Two De Montfort University Leicester (DMU) graduates are hoping to change the narrative of stories told about ethnic minority groups, through the powerful medium of film.
Economics graduate Benjamin Opoku (Producer) and Creative Writing and Film Studies graduate BeBe Solabi (Co-Creator) are part of a group working on a film called Penny Up.
The film is a coming-of-age comedy based in South East London that follows a group of high-achieving students who decide to leave their mark on their secondary school by executing a heist on the last day of year 11.
It explores the ups and downs of brotherhood, parenthood, community, relationships, culture and much more.
Bebe said: “Viewers should expect to be taken on a wild familiar ride.”
The group believe the film challenges inaccurate themes that are often perpetuated in the stories told about ethnic minority communities in films.
Tomi ‘MRMTMMG’ Okeowo (Director and Co-Creator) and Fola Abatan (Director of Photography) are taking power into their own hands by raising money through a Kickstarter campaign and telling the story themselves.
Tomi explained: “I think our project is important because the way people have told stories about where we're from, what we've experienced and what we’ve gone through has always seemed one-dimensional to me.”
Fola added: “In the past, stories from our demographic have been marginalised. The stories that do make it to production tend to portray us in one light and we hope to break that trend with this film.
“We have many layers and facets. Penny Up is the perfect opportunity to showcase that with authentic, compelling characters coupled with a feel-good story to boot.”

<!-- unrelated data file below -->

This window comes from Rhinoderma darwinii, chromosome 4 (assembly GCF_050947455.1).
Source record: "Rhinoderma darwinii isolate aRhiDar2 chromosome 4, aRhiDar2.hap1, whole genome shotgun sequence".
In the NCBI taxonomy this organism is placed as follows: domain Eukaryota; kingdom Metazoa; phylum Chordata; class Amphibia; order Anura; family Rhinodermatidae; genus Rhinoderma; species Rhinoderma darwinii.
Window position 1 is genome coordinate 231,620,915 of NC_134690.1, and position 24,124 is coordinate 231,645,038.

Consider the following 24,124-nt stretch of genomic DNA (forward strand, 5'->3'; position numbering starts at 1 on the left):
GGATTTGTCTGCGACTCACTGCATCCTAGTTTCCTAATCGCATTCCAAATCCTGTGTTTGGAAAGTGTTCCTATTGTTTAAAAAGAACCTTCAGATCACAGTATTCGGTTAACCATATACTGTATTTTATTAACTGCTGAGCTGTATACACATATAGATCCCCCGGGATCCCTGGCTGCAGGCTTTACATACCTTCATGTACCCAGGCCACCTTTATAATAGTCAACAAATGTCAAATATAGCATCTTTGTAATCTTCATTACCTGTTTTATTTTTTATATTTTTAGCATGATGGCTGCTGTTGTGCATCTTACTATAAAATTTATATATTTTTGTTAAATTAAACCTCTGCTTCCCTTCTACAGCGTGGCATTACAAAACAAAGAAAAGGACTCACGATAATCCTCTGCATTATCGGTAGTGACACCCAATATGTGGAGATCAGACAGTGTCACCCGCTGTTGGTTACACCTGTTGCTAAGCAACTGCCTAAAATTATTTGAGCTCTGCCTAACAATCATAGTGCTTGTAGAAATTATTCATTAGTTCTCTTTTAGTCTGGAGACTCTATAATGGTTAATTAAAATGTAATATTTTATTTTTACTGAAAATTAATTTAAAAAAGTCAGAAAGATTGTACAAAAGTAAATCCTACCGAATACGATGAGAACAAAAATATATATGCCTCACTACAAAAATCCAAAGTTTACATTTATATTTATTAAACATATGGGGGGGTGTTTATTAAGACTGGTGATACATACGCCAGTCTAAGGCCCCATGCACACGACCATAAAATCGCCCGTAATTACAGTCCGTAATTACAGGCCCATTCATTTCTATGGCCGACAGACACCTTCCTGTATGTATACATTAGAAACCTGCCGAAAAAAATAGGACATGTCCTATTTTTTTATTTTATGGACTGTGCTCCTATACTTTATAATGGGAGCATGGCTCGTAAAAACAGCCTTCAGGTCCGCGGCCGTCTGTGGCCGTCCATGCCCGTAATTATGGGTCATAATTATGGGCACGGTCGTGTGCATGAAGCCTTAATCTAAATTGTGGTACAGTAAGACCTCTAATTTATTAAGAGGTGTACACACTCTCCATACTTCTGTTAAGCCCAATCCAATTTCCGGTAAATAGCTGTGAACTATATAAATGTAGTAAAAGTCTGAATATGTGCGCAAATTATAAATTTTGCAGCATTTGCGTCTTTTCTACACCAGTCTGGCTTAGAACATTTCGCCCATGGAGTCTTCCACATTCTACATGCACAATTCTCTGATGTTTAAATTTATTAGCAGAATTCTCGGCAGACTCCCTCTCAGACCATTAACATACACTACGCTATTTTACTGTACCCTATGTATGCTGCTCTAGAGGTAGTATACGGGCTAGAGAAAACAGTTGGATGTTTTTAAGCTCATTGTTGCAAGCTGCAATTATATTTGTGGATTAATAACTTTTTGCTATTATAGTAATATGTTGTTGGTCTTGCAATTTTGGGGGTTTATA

Since launching their Kickstarter page, the team have raised more than £3,000 of their £13,000 goal, and donations are open until 23 February 2022 to help them deliver their ambitious project.
Benjamin, who is also an Assistant Producer at global advertising agency BBH in London, said: “Access is a huge barricade for members of our ethnic background and once this obstacle is overcome, we have the possibility to scale up the project to the industry standard.
“Technical execution is key to the creative and for us to get the best visual out of the script, so our Kickstarter will enable us to invest in creative specialists, high quality camera equipment and great locations.”
Bebe credits her DMU degree in Creative Writing and Film Studies for giving her the skills to tackle this film, and encourages others to explore their ideas too.
“Developing a simple idea into something layered and tangible isn’t easy, it takes a lot of creativity but with that being said, it’s easy to get lost in your imagination,” she said.
“What I learnt on my degree helped me to categorise my thoughts and get rid of unhelpful distractions that add no value to the desired outcome. It’s taught me what’s needed and what can be put to the side or brought forward later.
“To students who want to become writers, my advice is to always note down any significant ideas that come in when they come in.”
Tolu Sarah Martins (Writer and Co-Creator) concluded: “I encourage everyone to read Save the Cat by Blake Snyder and read a lot of scripts. Study film and theatre and see how your favourite productions are written. Take in a range of art - go to museums, concerts, musicals and stage plays, and don’t forget to network.”
Posted on Monday 21st February 2022